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Research Report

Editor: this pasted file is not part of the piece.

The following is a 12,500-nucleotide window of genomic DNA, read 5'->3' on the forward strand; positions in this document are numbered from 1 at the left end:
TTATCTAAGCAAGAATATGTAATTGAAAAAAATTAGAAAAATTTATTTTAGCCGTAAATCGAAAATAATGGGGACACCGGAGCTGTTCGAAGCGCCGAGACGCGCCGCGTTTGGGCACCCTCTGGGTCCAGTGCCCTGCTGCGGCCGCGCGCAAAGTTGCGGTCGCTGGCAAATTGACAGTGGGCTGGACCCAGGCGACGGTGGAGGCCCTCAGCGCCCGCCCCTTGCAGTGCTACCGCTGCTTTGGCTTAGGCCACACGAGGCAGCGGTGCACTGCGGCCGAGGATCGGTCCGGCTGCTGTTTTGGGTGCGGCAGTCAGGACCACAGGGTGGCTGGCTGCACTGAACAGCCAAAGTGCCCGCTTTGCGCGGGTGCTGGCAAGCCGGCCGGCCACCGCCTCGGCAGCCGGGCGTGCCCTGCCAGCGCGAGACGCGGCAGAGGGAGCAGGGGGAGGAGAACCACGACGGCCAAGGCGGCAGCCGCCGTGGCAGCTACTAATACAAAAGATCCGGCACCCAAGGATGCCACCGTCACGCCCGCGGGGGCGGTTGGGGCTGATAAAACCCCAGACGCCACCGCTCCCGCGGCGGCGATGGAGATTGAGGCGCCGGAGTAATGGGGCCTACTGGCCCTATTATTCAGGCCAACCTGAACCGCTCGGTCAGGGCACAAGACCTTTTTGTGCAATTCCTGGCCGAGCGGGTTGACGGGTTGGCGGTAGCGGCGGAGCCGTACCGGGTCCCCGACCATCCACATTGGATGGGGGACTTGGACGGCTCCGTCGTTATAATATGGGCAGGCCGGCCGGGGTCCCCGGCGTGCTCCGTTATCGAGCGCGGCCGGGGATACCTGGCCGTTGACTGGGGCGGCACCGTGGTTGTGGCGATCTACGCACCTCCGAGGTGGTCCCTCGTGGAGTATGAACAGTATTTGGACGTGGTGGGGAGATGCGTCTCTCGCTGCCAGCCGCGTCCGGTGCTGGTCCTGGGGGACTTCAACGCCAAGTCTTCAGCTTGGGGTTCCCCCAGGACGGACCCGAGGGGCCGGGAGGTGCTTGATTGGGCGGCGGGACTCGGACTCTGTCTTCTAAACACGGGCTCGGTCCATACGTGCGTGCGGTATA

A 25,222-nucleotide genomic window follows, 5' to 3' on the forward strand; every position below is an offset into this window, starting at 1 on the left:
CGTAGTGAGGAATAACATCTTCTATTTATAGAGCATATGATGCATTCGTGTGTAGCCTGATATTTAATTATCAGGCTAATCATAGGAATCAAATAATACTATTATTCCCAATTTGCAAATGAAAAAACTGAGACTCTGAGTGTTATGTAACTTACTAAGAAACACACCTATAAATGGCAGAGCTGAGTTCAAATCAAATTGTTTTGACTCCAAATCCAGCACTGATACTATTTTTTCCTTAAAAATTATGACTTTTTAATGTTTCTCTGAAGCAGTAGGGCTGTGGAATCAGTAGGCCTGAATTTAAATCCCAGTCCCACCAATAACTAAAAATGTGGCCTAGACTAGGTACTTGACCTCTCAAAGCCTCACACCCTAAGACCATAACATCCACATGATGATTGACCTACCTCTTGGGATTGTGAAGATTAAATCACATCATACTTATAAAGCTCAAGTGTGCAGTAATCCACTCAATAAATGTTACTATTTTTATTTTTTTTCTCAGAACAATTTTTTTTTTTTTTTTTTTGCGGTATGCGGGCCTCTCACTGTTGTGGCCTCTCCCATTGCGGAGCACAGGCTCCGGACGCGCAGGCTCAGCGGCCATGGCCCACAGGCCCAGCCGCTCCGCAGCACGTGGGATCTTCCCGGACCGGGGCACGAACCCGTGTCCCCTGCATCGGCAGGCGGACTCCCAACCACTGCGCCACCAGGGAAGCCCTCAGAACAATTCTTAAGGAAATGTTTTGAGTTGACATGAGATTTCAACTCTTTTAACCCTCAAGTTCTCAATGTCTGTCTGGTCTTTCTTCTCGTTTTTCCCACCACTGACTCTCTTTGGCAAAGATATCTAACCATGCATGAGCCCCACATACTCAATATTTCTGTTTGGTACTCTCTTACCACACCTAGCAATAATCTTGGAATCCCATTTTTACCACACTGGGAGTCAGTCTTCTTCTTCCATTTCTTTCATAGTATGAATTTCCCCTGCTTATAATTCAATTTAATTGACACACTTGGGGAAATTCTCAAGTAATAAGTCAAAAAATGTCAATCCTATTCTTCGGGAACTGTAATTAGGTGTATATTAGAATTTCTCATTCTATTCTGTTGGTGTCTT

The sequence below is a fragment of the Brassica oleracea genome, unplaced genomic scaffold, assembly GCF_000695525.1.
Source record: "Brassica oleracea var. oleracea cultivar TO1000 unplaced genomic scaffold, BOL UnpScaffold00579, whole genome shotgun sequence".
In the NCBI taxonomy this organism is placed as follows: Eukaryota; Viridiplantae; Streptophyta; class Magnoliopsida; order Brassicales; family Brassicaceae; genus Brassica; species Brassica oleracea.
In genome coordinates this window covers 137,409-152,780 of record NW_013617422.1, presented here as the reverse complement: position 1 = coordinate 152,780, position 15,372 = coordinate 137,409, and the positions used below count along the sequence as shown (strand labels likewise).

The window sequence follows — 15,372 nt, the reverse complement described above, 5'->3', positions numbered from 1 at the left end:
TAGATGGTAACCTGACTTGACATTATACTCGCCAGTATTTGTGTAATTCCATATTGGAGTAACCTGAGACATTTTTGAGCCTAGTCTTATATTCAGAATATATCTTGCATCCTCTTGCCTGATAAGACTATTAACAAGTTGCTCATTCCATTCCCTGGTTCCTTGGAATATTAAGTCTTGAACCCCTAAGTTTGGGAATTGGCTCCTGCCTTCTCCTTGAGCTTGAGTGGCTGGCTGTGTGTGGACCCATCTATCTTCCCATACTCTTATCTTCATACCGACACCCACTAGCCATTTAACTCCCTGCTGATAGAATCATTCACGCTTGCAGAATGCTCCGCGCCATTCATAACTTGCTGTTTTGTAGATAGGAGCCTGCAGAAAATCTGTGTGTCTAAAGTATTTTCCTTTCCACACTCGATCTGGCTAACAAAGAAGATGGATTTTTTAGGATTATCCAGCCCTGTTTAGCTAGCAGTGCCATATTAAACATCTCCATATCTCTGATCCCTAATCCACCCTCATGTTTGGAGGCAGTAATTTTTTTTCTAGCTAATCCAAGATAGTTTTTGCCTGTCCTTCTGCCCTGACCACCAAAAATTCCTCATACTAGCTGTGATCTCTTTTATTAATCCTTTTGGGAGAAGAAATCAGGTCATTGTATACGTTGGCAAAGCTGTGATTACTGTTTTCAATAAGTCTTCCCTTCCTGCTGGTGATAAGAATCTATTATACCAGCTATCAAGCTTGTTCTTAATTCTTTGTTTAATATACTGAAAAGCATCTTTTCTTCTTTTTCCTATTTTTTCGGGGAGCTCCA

This research report reviews the European engineering steel bar sector. Within Europe coverage is centred on Western, Central and Eastern Europe. By engineering steel, reference is made to the carbon, alloy and free-cutting grades of so-called rolled special bar quality or SBQ steels. Although there is no single definition, engineering steel can be defined as steel that moves [rotates, twists or bends] rather than stays still whilst in use usual applications extend to crankshafts, gearbox gears, suspension arms, automotive springs and hydraulic components. Across Europe, 53 producers of engineering steel [in bar form] are identified. With a handful of these plants having engineering steel bar capacity at or over 500kt/year (facilities that are located in Germany and in Eastern Europe), average European plant scale is close to ~240kt with the smallest average size (~135kt) being found in Central Europe. Severstal / Lucchini, Ovako, Mechel Group and ArcelorMittal lead SBQ supply in terms of the number of production sites owned. Metalloinvest and Tata Corus are also significant if assessments are made of installed capacity. Total European output of all 53 facilities is assessed at ~8.4 mt of production in 2009 with Germany, Romania and Russia leading production in each of the three European regions under study. The grade orientation of this production is estimated at ~63% carbon, 31% alloy and 6% free-cutting steels. European engineering steel trade volume for the period 2007-2009 was investigated. The data indicate Western Europe as a significant importer and Eastern Europe as a significant exporter of SBQ for the period 2007-2009, with Central Europe closer to balance in 2008 and 2009. Looking at individual countries, Germany dominates trade as a main importer; Russia is notable as a major exporter. European demand for engineering steel bar is estimated at 8.2mt. This is for 2009, against a world consumption estimate of ~34mt. The European demand of 8.2mt is some 37% down on 2007 consumption levels of ~13mt, with SBQ demand especially hard-hit in Western Europe. SBQ demand collapses since 2007 are assessed as near to ~50% in Western Europe, under 10% in Central Europe but intermediate in Eastern Europe, recent patterns in automotive output being largely responsible for these changes. Looking forward, with year 2009 consumption very much seen as the low point in European engineering steel demand for the period 2007-2013, a slow recovery is foreseen in European SBQ demand. This recovery, whilst not anticipating overall European recovery to 2007 demand volumes until after 2012, assumes much faster recovery in Central Europe [by 2010] and in Eastern Europe [by 2011], with recovery of 2007 production levels in Western Europe only expected around 2014. Gradual relocation of automotive component manufacture to modern large-scale plants in the lower labour cost countries of Central and Eastern Europe is the principal factor shaping this recovery in favour of the former Eastern bloc states. A number of industry scenarios are outlined for the European engineering steel sector across the medium term. These include supply side consolidation in Germany; passive exit from SBQ production by marginal suppliers wishing to optimise their product mix; large-scale SBQ facility investment in Central Europe; medium-scale SBQ facility investment in Kazakhstan; selected engineering steel asset sales in Romania; outright SBQ business disposals by some of the volume steelmakers; and facility restructuring at selected sites. Probabilities are assigned to each of the scenarios reduction of competition in engineering steel production through European M&A activity or plant closure with relocation and / or through passive exit from SBQ steel production are judged as high probability outcomes.

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